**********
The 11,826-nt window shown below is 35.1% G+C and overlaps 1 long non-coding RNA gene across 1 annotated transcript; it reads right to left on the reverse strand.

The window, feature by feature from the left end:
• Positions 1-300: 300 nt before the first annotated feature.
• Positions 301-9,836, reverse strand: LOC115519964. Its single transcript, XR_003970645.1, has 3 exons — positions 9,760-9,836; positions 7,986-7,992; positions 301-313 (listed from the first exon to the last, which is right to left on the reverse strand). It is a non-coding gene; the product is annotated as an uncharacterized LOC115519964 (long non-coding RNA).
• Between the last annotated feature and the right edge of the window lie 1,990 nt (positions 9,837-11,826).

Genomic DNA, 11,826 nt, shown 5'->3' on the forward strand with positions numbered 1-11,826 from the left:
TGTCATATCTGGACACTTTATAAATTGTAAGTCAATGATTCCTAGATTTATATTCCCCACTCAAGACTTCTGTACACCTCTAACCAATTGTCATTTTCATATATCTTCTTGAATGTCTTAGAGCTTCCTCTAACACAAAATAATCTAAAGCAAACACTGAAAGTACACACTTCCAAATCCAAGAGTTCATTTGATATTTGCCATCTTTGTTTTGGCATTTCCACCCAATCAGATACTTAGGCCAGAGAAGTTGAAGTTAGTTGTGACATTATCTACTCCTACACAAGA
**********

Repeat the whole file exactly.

The 11,826-nt window shown below is 35.1% G+C and overlaps 1 long non-coding RNA gene across 1 annotated transcript; it reads right to left on the reverse strand.

The window, feature by feature from the left end:
• Positions 1-300: 300 nt before the first annotated feature.
• Positions 301-9,836, reverse strand: LOC115519964. Its single transcript, XR_003970645.1, has 3 exons — positions 9,760-9,836; positions 7,986-7,992; positions 301-313 (listed from the first exon to the last, which is right to left on the reverse strand). It is a non-coding gene; the product is annotated as an uncharacterized LOC115519964 (long non-coding RNA).
• Between the last annotated feature and the right edge of the window lie 1,990 nt (positions 9,837-11,826).

Genomic DNA, 11,826 nt, shown 5'->3' on the forward strand with positions numbered 1-11,826 from the left:
TGTCATATCTGGACACTTTATAAATTGTAAGTCAATGATTCCTAGATTTATATTCCCCACTCAAGACTTCTGTACACCTCTAACCAATTGTCATTTTCATATATCTTCTTGAATGTCTTAGAGCTTCCTCTAACACAAAATAATCTAAAGCAAACACTGAAAGTACACACTTCCAAATCCAAGAGTTCATTTGATATTTGCCATCTTTGTTTTGGCATTTCCACCCAATCAGATACTTAGGCCAGAGAAGTTGAAGTTAGTTGTGACATTATCTACTCCTACACAAGA